Audiences flocked to flicks with classic themes: Boy gets girl, boy loses girl, and boy tells girl to buzz off ("Frankly, my dear, I don't give a damn").
The movies were larger than life, and the movie theatres were, too.
Tom Kiefaber's family opened the Senator in Baltimore in 1939, a neighborhood movie palace in the grand tradition.
"It was the glamorous place to go," says filmmaker John Waters. "It was like the closest you could get to Hollywood when you went there when you were 7 years old."
Waters is part of a surprising cast of characters who grew up going to the Senator. He explains, "There wasnt a kid in Baltimore, it didnt matter what neighborhood you lived in, what race you were in, where you lived poor rich, you still went to the Senator."
Author Tom Clancy was another Baltimore kid getting scared silly there.
"I saw 'The Creature Walks Among Us' here," Clancy recalls. "And then all summer whenever a garbage can rattled in the alley, I knew the creature was coming to get me."
He adds, "It was just part of life, like going to church or Little League, and all the 'Leave it to Beaver' upbringing you had back then. This is where you went to the movies."
Director Barry Levinson shares the memories: "Youd see the film and some shorts and cartoons and some serials and some travelogue. You know it was a whole day in there. A lot of activity going on."
In his movie "Avalon," Levinson captured the memory of growing up in Baltimore, of Saturdays at the movies. "Avalon" was shot at the Senator.
"I was just trying to capture what you have in your head in terms of what the experience was, once upon a time," he explains, "even to the thing of walking out, and it was so bright when they went outside, because we had been in there for so many hours, so when we went out, it was bright afternoon."
And 25 years later, a matinee at the Senator was still making a big impression on kids like Edward Norton, who grew up to be an actor and director. Says he, "I remember really clearly going with my little brother for the opening of 'Star Wars.' I rememeber, on that huge screen, that first shot of the rebel troop ship coming down out of the top of the screen and going, 'Oh, my God!' And then the Imperial Destroyer coming. And it was just going on and on and on and on on that gigantic screen. I have so many specific memories of movies there because the presentation was just so huge."
Norton says he loves going to movie premieres at the Senator. And Waters shot the opening sequence of "Cecil B. Demented" there.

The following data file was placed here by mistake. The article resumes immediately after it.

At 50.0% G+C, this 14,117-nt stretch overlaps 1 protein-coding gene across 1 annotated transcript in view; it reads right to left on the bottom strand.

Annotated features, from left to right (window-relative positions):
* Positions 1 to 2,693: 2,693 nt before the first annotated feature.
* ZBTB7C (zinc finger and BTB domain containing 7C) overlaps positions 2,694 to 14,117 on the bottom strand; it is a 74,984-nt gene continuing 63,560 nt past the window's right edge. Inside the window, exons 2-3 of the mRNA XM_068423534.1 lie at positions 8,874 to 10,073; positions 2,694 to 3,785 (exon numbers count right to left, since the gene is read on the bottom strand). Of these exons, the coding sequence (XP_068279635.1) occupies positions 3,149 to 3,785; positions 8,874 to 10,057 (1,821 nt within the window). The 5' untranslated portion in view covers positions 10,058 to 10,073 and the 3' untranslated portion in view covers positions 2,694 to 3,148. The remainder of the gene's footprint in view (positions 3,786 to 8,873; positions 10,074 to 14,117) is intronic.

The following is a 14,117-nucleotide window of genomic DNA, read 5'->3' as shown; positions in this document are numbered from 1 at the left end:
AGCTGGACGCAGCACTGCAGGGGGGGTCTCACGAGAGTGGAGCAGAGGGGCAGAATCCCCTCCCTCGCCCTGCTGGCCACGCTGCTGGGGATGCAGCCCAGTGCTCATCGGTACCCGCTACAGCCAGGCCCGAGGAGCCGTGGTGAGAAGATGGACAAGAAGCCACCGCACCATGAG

But the days of movies wowing audiences at the Senator may be numbered.
Says Kiefaber, "At the time the Senator was built, Durkee Enterprises, my family business, was operating 40 motion picture theaters in the Baltimore area. Now its down to one."
That's because, i Baltimore and the rest of the country, old-time movie palaces are eing put out of business by multiplex chains.
"We have to fight hard for all the films we get to run here," Kiefaber explains. "They get pretty much the films they want, and we get whats left."
The chains have so many screens, they're able to pressure distributors to get the best movies. Worse, they insist on exclusivity which prevents nearby theaters from getting the same films.
Going to a multiplex, Kiefaber says, "is just somewhat of a soulless experience when its compared to seeing a movie at the Senator."
In spite of the high quality of the Senator, Kiefaber constantly has trouble getting the big films. He's still fuming about losing "Pearl Harbor," saying that movie "just belongs at the Senator. Were part of the historic context of whats depicted in the film. After the Pearl Harbor attack, the Senator Theater sold record amounts of bonds in the lobby."
The filmmakers who grew up watching movies at the Senator are alarmed, too.
Says Norton, "If youre going to have the impact on the 8 year olds and 15 year olds of today that I had watching 'Star Wars,' you definitely want to show a movie like 'Pearl Harbor' at the Senator."
Says author Clancy: "Damn it, we need to save this place."
Next month, the National Trust for Historic Preservation is expected to place the Senator on its list of most endangered historic sites. Over the last 20 years, more than 1,000 old-time movie palaces have closed. Some think whats also engangered is our ability to have that old-time movie experience.
Levinson: "The crime is that Baltimore has torn down all the movie palaces that used to exist. The Senator is the last. Youre not going to able to stop progress. But at the same time, youd like to be able to have both coexist."
Clancy: "Somebody once said that modern America can be judged not by the things it builds, but by the things it tears down. If you dont have respect for history, you dont have respect for yourself. You cant let things like this go."
For more information, go to www.senator.com.
© MMI Viacom Internet Services Inc. All Rights Reserved